Saturday, October 13, 2012

DVDebut: LEMON, a documentary about that rapping poet, hits the street Tuesday

TrustMovies had never heard of Lemon Andersen, the light-skinned and even blond (when he was a child), baby-faced Hispanic rap poet who first made his artistic mark as part of Russell Simmons' Broadway show Def Poetry Jam back in 2003. Actually, Lemon first made his mark in prison (his mug shots are shown below), as a three-time felon who only later became a one-time Tony Award-winner. One way this quite interesting documentary might have been even more interesting is to have allowed us to find out a bit more about Lemon's various felonies. But clearly, this young man wants to concentrate (and wants us to concentrate) on his future rather than his past.

The documentary, directed by Laura Brownson and Beth Levison (shown below, with Ms Levison on the left), is most interested in what happens after Andersen's success on Broadway. How he connects with the American Place Theatre, goes on its payroll performing for school kids, and then begins work on his own one-man-show, which is eventually seen by the powers-that-be at New York's (in)famous Public Theater, where a further possibly/
maybe/could-happen-if  production might eventually take place.

The filmmakers give us a very interesting insider's look at some of the ways that power in the New York legitimate theater scene is used, how theaters vie for control (what looks like complete control) of a property, as well as how they also try to make that property reach its pinacle artistically. Both the American Place and Public theaters encourage Lemon to delve more deeply into the very things he'd rather not address. "I have to go back to a place I tried so hard to get away from," he tells us. So he and his wife, a rather remarkable woman named Marilyn, head off to Puerto Rico, where he comes from and was happy to leave behind him, to find his mom's grave and visit relatives.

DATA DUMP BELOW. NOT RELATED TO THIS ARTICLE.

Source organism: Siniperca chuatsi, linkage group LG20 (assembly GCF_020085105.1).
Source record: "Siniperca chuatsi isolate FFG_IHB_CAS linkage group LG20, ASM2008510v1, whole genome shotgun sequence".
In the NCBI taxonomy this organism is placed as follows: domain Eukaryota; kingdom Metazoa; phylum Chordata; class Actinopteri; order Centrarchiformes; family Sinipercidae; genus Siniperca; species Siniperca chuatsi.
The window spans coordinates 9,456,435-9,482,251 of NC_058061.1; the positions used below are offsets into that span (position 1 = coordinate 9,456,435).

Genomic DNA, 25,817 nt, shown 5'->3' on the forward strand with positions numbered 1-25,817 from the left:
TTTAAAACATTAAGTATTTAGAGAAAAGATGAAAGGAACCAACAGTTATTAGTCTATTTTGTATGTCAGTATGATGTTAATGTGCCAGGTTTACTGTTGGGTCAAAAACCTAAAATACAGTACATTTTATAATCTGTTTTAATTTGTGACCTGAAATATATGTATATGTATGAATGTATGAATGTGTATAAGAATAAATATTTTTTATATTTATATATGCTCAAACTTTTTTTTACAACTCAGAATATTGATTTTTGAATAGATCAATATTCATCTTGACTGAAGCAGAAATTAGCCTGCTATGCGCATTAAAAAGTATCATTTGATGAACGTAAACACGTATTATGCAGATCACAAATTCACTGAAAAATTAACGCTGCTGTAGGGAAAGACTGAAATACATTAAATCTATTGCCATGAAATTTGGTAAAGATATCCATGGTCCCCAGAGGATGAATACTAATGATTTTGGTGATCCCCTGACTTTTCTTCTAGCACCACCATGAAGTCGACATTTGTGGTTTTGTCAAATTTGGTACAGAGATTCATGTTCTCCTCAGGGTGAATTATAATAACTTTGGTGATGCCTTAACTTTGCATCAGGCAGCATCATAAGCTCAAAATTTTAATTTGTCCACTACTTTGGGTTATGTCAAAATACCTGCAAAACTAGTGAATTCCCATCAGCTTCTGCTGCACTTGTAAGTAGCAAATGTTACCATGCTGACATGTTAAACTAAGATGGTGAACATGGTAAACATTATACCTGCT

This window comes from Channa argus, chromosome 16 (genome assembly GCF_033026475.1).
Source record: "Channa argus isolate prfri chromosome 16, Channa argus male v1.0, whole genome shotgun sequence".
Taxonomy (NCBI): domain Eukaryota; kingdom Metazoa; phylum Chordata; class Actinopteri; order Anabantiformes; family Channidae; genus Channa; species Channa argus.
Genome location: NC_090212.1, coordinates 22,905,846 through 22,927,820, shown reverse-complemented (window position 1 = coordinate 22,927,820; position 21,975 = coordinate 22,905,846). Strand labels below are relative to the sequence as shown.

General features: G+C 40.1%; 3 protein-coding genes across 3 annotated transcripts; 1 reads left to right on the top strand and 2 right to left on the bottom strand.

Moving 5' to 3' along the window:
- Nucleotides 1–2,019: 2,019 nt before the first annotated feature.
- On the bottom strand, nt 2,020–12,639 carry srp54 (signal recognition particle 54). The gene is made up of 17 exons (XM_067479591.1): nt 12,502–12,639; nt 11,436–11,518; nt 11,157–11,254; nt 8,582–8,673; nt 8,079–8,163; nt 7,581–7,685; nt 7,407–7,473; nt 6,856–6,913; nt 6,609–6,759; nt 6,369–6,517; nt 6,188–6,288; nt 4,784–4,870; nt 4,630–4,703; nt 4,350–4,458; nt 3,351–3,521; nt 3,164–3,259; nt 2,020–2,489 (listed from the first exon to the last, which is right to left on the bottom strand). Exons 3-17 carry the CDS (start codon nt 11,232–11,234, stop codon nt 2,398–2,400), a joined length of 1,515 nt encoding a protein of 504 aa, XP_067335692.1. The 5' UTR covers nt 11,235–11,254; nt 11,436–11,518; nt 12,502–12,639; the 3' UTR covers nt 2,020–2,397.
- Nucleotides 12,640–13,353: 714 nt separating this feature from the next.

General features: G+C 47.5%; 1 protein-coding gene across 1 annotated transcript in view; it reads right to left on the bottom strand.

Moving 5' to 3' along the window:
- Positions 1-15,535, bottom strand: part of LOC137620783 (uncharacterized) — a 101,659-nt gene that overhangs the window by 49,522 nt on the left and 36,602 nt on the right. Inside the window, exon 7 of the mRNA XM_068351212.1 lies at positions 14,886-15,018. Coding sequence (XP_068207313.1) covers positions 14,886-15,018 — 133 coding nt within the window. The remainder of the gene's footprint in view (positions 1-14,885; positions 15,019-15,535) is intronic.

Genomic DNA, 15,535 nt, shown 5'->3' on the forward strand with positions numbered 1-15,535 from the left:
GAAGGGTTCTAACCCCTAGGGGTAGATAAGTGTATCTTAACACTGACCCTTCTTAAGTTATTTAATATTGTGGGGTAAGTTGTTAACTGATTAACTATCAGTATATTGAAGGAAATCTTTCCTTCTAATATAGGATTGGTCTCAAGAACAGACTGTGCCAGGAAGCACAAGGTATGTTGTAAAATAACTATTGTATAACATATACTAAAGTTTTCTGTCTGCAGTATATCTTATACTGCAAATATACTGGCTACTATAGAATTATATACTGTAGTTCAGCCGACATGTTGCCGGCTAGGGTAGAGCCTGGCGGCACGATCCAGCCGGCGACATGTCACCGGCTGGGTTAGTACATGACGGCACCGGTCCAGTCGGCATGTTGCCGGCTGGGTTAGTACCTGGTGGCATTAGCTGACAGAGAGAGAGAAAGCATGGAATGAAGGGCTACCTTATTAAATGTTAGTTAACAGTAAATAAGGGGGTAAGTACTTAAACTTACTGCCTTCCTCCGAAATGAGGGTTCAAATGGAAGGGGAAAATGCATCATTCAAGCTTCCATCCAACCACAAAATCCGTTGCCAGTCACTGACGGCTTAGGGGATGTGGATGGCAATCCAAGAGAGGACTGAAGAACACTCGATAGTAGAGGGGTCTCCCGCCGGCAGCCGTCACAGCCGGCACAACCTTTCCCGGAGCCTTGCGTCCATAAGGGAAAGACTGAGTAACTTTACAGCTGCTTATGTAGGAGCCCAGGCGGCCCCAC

Viewers will have to do a lot of reading between the lines with this documentary, as it often suggests and opens up various subjects without going much further into them. Yet this actually works rather well overall, because it is clear how very "there" these subjects are and will continue to remain until Lemon is able to address them, if, in fact, he finally can. Did he betray the American Place Theater on some level? It would seem so. (As someone who has labored in the vineyards of legit theater for a full decade some thirty years ago, I can attest to both betraying and having been betrayed a number of times. When opportunity knocks, one so wants to answer -- even if answering will leave out certain deserving people from the mix.)

We're with Lemon as he makes his Joe's Pub debut, then later tries to raise the money needed to put on his show in the Public Theater (Spike Lee gets a lot of credit here); we're with him rehearsing and then performing on opening night -- his poem Watch Me! is absolutely electric; we're with Marilyn (shown below), too, as as she goes to school for, and then finds gainful employment as, a licensed masseuse; we're at their daughter's birthday party as Lemon is suddenly taken back to the old life as he confronts a birthday present for his daughter that still has its "shoplifting" alarm attached to it; and we meet Lemon's older, estranged brother and see the two siblings individually trying to come to terms with each other.

Finally, by the conclusion of the nearly hour-and-one-half documentary, a real and full character has begun to form around this engaging, obsessed performer, even if, as I say, we're still reading between those lines.  I must admit to loathing almost all rap music I have heard over the years, and yet I absolutely love the rap poetry of Lemon Anderson. You very well may feel that way, too, and you'll certainly find the poet who performs this to be someone pretty special.

The 83-minute DVD of Lemon hits the street this Tuesday, October 16, in advance of the much shorter, 52-minute version that will be shown on the PBS culture series, Voces, this coming Friday, October 19. From Cinema Libre Studio, the DVD comes complete with special features that include additional performances by Mr. Andersen, deleted scenes, outtakes and a Lemon trailer.

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